When bad habits feel so good

“Your current habits aren’t necessarily the best way to solve the problems you face; they are just the methods you learned to use.”  James Clear, Atomic Habits 

I know plenty of people who like to unwind with a glass of wine at the end of the day, some who self-medicate with food, others who veg out in front of the TV, and a few who smoke. At the same time, I also know individuals who de-stress with a long run, others who enjoy some deep breathing or meditative exercises, and still others who decompress with a soak in the tub or a bit of yoga.

 Life is throwing us problems to solve all the live-long day. Habits are a reactive way of quickly answering those recurring dilemmas in order to save mental space for more novel issues. When they work to answer a craving, our brain makes a connection. And when we react in that same way time and time again, the brain solidifies that connection. But it doesn’t mean that reactive answer was the best way to solve the problem; it was just the method we learned to use. Get it?

They say “you are your habits”. “You are what you repeatedly do”. Everyone wants to design their life, but wouldn’t we most effectively do that by designing our habits? When did you last do that?!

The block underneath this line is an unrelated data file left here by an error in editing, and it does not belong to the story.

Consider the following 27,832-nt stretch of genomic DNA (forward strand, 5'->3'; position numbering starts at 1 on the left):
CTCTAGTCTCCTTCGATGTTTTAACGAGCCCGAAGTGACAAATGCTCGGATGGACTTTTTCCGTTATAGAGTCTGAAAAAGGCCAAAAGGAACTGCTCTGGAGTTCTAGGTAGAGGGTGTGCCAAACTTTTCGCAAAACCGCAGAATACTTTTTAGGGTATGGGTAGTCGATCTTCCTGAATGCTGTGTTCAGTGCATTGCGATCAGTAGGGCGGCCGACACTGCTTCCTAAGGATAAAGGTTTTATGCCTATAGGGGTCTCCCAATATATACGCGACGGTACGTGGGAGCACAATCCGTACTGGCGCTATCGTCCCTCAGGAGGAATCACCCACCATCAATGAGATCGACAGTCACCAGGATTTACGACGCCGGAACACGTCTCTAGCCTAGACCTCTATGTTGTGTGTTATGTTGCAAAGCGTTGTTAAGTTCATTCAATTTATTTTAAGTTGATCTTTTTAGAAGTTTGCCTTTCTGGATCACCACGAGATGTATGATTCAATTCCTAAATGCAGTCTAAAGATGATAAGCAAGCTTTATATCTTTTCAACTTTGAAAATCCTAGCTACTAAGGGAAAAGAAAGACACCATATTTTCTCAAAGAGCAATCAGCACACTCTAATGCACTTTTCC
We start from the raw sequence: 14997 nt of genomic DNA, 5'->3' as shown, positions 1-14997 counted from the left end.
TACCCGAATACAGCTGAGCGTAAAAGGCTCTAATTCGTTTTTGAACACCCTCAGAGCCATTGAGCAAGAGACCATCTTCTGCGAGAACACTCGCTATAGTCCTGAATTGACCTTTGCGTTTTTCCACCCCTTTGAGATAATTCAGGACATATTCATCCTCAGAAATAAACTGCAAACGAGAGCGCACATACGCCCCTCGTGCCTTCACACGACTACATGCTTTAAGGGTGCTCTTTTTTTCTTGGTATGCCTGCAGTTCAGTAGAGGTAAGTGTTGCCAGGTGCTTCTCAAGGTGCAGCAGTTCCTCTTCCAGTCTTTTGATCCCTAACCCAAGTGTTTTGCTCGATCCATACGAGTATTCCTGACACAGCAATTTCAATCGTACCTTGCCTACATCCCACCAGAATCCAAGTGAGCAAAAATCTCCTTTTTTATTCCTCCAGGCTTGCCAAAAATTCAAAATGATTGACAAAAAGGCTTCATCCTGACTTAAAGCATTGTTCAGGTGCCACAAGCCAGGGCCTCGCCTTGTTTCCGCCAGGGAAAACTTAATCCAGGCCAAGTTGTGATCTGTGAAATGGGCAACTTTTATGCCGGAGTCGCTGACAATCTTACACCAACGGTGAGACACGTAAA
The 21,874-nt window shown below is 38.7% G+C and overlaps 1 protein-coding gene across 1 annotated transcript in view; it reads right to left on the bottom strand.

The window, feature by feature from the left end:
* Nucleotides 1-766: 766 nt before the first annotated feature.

If there was a long pause after that last question, let me challenge you today. I challenge you to write down all of your current habits from brushing your teeth to saying your prayers; from pouring a hot brew at the dawn of the day to sipping a cold brew at dusk; from chocolate nibbling after lunch to ice cream shoveling after dinner; from running before work to crashing post commute. Which habits did you design? Which ones just “happened” to you? Which ones do you wish would have “happened” to you in a more productive or serviceable manner?

Your brain is formidable, but it is also flexible. You can make new connections with a bit of intention and attention. In his book, Atomic Habits, I love how author, James Clear, outlines the four laws of behavior change with corresponding rules to break or build our habits.